Two crucial factors favor the Chechens: the physical environment and time. As the Russians move into the mountainous terrain with their heavy armor, they can be expected to become bogged down. The Chechens will force them into assuming more "search and destroy" tactics, and, if the Russians move into the cities, street-by-street fighting. The longer the Chechens can hold out and the war goes on, and the higher Russian and civilian casualty numbers climb, the more likely it is that Russian public support will erode and international criticism will increase. As this happens Russia political leadership will have to re-establish control over what are currently almost exclusively military decisions. War is not just about technology and military operations; it is also about psychology and politics. The Chechens know how to exploit Russian fear. They will wait to strike, and when they do, they will do so with daring. Their actions will be planned to cause high Russian casualties. They will create the impression they cannot be defeated, as they did when they conducted raids in 1995 and 1996. They will continue to decry the "inhumane civilian tolls" the Russians are exacting, causing the international pressure to mount. Already the Chechens are reporting civilian casualty counts in the thousands, overwhelmingly women and children.
The Russians have two options at this point. One, strike very quickly to accomplish their objectives before they must eventually bow to public and international pressure, in order to sweep through Chechnya and eliminate the opposition. Two, continue to maneuver slowly and methodically to contain and destroy Chechen resistance. Which option is more likely? The first choice would compel the Russians to engage in close combat, where casualties would mount very quickly. The second option would take too long and ultimately play into Chechen hands. So what is left? Will the Russian leadership negotiate now, while it controls the "commanding heights?" Past behavior is not encouraging.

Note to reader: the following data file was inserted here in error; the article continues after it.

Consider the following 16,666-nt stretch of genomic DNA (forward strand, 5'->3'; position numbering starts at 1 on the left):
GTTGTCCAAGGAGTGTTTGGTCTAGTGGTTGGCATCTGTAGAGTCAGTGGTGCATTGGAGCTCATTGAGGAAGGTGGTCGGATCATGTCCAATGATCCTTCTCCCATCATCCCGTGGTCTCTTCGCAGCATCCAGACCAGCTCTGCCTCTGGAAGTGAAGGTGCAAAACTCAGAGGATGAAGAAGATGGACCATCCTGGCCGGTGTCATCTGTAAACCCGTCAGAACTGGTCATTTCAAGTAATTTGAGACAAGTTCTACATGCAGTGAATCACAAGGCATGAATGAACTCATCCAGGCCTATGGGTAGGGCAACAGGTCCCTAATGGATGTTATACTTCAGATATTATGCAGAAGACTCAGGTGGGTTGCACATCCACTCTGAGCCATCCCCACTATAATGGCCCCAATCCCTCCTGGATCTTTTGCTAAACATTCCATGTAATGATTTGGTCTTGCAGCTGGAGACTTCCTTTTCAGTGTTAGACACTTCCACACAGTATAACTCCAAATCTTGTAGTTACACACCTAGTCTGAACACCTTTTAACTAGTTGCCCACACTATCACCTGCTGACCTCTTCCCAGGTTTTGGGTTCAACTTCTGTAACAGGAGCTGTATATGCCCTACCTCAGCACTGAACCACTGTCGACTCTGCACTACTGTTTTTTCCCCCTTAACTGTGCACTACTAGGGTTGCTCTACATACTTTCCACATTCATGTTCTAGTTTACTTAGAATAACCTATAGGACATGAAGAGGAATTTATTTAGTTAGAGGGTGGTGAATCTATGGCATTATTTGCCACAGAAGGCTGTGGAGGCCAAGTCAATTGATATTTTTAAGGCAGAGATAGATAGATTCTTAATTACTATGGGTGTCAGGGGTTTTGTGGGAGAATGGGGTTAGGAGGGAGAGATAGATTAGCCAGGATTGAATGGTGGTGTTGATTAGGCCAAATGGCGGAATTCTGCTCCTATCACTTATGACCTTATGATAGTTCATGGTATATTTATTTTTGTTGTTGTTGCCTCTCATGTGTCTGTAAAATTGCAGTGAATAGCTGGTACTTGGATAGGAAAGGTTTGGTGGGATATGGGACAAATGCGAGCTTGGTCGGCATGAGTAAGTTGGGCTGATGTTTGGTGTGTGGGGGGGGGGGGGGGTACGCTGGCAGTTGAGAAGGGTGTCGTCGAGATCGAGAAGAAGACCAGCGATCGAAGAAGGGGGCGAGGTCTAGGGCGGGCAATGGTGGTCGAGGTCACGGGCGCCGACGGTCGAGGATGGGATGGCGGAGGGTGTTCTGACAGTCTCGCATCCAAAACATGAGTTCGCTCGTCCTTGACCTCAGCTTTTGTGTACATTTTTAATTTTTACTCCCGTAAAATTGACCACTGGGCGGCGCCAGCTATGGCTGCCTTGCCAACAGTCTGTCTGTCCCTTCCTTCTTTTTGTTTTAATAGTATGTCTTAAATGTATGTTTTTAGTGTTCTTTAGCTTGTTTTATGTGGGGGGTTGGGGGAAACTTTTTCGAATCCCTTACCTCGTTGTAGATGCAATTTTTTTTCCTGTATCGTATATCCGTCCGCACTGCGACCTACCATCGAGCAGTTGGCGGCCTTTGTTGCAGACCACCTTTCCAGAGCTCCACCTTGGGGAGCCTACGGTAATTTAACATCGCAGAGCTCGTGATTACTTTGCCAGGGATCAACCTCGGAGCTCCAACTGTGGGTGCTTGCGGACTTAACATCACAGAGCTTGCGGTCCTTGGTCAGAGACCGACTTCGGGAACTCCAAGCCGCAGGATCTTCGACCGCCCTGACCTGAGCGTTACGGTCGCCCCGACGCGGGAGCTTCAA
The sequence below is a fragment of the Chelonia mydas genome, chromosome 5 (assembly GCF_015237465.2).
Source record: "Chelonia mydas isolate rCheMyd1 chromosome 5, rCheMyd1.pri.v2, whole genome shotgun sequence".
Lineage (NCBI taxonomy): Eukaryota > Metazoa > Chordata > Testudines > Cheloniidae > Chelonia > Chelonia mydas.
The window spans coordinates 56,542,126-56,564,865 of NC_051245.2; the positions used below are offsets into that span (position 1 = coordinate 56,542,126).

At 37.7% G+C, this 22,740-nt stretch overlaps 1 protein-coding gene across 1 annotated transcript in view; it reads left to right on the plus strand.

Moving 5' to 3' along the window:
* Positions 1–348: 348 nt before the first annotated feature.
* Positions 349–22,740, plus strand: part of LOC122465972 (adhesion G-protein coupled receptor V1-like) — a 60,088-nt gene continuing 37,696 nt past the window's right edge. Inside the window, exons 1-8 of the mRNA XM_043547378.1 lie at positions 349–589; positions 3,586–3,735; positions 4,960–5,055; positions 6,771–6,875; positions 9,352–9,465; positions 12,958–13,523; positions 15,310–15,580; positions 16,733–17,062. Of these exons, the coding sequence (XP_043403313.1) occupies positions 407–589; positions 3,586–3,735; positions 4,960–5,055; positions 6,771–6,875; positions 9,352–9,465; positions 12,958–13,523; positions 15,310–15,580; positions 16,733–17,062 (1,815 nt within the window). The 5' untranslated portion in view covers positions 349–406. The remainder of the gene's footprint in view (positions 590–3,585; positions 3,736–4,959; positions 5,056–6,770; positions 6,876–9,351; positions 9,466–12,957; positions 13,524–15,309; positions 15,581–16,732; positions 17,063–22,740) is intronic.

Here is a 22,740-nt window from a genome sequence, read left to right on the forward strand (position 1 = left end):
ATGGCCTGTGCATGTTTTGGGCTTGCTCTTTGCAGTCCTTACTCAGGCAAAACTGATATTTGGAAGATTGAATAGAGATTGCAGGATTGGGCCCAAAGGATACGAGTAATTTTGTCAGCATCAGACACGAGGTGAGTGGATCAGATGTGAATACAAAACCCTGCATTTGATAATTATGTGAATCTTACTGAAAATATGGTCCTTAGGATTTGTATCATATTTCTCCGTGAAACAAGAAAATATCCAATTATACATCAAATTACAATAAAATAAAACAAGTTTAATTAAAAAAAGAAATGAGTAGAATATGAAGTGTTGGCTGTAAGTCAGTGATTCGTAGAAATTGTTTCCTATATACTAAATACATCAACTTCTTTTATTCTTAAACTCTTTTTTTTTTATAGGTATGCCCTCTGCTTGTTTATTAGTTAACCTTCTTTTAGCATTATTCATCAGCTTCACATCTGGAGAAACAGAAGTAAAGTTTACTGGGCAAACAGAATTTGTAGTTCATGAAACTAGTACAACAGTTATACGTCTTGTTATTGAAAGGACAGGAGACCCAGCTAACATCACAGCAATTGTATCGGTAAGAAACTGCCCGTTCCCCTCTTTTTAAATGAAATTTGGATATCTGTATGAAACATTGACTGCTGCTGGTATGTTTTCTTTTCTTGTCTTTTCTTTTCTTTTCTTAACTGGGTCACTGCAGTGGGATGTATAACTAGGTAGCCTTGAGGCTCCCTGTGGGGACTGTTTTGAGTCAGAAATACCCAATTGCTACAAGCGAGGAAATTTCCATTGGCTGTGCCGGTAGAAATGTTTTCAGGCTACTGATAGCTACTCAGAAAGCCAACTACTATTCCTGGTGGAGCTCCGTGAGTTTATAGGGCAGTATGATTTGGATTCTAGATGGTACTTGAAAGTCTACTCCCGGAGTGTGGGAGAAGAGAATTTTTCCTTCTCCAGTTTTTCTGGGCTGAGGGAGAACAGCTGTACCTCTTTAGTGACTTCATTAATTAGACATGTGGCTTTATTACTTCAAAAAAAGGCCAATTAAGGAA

Appendix: Russian Casualty Figures
How many Russian fatalities have there been so far? The following list of official cumulative tallies shows clearly that the Russian government is under-representing the number of servicemen they have lost. If 243 were lost by 18 September, how on earth could the official tally stand at 222 on 29 October?
18 Sep 243 (losses during Dagestan operations) 8 Oct 156 (total number for ops in both Dagestan and Chechnya) 15 Oct 179 (total number for ops in Dagestan and Chechnya) 20 Oct 190 (cumulative for Chechnya only) 21 Oct 196 (cumulative for Chechnya only) 26 Oct 200+ (cumulative for Chechnya only) 29 Oct 222 (total number for ops in Dagestan and Chechnya) 2 Nov 600 (Soldiers' Mothers Committee estimate)
According to the official Chechen statement of 17 October, 1,500 Russian servicemen have been killed in the conflict thus far.
The following table represents an attempt to keep a daily tally of the official claims of both sides as to the number of Russian casualties. As can be readily seen from the table, the information is not reported in a consistent and regular manner. The chief source used was the Russian Defense Ministry Press Service, via ITAR-TASS and Interfax. Specific citations are available from the author.
Key: R--Russian official statement for the day C--Chechen official statement for the day Dead Wounded Captured R C R C C 7 Oct 125 ? 400 8 Oct 20-30 8 Oct 4 200 1 40 9 Oct 7 37 15 Oct 7 21 (Interior troops) 17 Oct 47 18 Oct 2 1 19 Oct 60 26 Oct 81 100
? The Chechen side reported that a group of RF military intelligence officers was killed without saying how many servicemen were in the group.